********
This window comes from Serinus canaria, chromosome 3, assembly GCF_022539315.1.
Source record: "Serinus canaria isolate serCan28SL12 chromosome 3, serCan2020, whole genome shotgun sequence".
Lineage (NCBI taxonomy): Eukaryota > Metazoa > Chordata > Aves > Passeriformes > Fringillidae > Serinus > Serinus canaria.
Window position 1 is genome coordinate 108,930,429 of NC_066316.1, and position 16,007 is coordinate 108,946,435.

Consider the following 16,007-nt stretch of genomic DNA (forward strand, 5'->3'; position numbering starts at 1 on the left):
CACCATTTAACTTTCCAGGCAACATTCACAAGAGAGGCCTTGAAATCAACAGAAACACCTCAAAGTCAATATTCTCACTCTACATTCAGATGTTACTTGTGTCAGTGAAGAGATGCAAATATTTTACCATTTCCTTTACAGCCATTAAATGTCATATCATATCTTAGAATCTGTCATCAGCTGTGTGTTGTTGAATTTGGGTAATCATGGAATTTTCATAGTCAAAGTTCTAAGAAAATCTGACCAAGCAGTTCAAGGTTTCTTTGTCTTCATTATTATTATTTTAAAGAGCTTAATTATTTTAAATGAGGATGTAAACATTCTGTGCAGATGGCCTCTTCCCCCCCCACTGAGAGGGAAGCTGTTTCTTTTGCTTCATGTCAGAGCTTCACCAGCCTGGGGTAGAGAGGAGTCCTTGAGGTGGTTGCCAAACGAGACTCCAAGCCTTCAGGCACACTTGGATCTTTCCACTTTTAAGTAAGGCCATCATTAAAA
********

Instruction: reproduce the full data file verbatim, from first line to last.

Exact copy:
This window comes from Serinus canaria, chromosome 3, assembly GCF_022539315.1.
Source record: "Serinus canaria isolate serCan28SL12 chromosome 3, serCan2020, whole genome shotgun sequence".
Lineage (NCBI taxonomy): Eukaryota > Metazoa > Chordata > Aves > Passeriformes > Fringillidae > Serinus > Serinus canaria.
Window position 1 is genome coordinate 108,930,429 of NC_066316.1, and position 16,007 is coordinate 108,946,435.

Consider the following 16,007-nt stretch of genomic DNA (forward strand, 5'->3'; position numbering starts at 1 on the left):
CACCATTTAACTTTCCAGGCAACATTCACAAGAGAGGCCTTGAAATCAACAGAAACACCTCAAAGTCAATATTCTCACTCTACATTCAGATGTTACTTGTGTCAGTGAAGAGATGCAAATATTTTACCATTTCCTTTACAGCCATTAAATGTCATATCATATCTTAGAATCTGTCATCAGCTGTGTGTTGTTGAATTTGGGTAATCATGGAATTTTCATAGTCAAAGTTCTAAGAAAATCTGACCAAGCAGTTCAAGGTTTCTTTGTCTTCATTATTATTATTTTAAAGAGCTTAATTATTTTAAATGAGGATGTAAACATTCTGTGCAGATGGCCTCTTCCCCCCCCACTGAGAGGGAAGCTGTTTCTTTTGCTTCATGTCAGAGCTTCACCAGCCTGGGGTAGAGAGGAGTCCTTGAGGTGGTTGCCAAACGAGACTCCAAGCCTTCAGGCACACTTGGATCTTTCCACTTTTAAGTAAGGCCATCATTAAAA